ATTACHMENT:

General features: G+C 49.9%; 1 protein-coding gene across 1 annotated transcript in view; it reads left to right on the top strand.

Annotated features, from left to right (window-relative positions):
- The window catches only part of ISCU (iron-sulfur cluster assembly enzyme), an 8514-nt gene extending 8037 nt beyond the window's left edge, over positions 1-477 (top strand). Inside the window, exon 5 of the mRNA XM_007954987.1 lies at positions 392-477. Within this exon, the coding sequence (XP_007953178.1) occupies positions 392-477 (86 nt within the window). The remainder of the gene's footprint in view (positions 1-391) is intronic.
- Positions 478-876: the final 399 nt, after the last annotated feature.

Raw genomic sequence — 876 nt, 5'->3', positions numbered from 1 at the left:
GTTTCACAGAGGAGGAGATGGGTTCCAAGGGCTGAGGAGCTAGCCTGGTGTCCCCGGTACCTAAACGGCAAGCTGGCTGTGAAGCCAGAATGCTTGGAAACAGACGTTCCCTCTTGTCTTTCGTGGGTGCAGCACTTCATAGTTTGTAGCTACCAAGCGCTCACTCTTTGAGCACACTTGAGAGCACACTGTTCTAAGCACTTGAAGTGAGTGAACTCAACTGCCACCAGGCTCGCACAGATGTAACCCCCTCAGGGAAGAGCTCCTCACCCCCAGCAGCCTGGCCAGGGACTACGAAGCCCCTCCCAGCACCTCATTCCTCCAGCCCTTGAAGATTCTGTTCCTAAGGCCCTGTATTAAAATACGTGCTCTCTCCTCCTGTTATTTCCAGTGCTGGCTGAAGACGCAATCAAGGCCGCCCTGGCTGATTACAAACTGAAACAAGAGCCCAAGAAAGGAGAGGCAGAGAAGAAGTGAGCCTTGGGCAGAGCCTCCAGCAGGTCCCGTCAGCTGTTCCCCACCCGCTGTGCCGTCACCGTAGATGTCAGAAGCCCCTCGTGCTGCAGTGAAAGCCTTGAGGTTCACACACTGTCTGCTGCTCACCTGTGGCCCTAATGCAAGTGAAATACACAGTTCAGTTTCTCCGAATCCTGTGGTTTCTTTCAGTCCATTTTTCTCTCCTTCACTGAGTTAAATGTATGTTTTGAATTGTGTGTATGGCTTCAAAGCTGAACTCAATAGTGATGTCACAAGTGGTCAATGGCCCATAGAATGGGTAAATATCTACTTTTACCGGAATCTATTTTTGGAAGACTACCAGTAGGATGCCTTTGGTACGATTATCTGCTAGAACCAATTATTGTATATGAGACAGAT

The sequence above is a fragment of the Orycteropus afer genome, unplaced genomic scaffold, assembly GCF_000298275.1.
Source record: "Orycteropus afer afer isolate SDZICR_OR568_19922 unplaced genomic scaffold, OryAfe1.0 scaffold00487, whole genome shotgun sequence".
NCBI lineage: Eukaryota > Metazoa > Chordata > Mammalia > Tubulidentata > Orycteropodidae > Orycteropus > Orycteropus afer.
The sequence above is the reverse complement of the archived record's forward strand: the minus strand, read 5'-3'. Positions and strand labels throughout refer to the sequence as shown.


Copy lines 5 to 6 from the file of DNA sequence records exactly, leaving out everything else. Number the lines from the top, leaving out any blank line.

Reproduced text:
Raw genomic sequence — 876 nt, 5'->3', positions numbered from 1 at the left:
GTTTCACAGAGGAGGAGATGGGTTCCAAGGGCTGAGGAGCTAGCCTGGTGTCCCCGGTACCTAAACGGCAAGCTGGCTGTGAAGCCAGAATGCTTGGAAACAGACGTTCCCTCTTGTCTTTCGTGGGTGCAGCACTTCATAGTTTGTAGCTACCAAGCGCTCACTCTTTGAGCACACTTGAGAGCACACTGTTCTAAGCACTTGAAGTGAGTGAACTCAACTGCCACCAGGCTCGCACAGATGTAACCCCCTCAGGGAAGAGCTCCTCACCCCCAGCAGCCTGGCCAGGGACTACGAAGCCCCTCCCAGCACCTCATTCCTCCAGCCCTTGAAGATTCTGTTCCTAAGGCCCTGTATTAAAATACGTGCTCTCTCCTCCTGTTATTTCCAGTGCTGGCTGAAGACGCAATCAAGGCCGCCCTGGCTGATTACAAACTGAAACAAGAGCCCAAGAAAGGAGAGGCAGAGAAGAAGTGAGCCTTGGGCAGAGCCTCCAGCAGGTCCCGTCAGCTGTTCCCCACCCGCTGTGCCGTCACCGTAGATGTCAGAAGCCCCTCGTGCTGCAGTGAAAGCCTTGAGGTTCACACACTGTCTGCTGCTCACCTGTGGCCCTAATGCAAGTGAAATACACAGTTCAGTTTCTCCGAATCCTGTGGTTTCTTTCAGTCCATTTTTCTCTCCTTCACTGAGTTAAATGTATGTTTTGAATTGTGTGTATGGCTTCAAAGCTGAACTCAATAGTGATGTCACAAGTGGTCAATGGCCCATAGAATGGGTAAATATCTACTTTTACCGGAATCTATTTTTGGAAGACTACCAGTAGGATGCCTTTGGTACGATTATCTGCTAGAACCAATTATTGTATATGAGACAGAT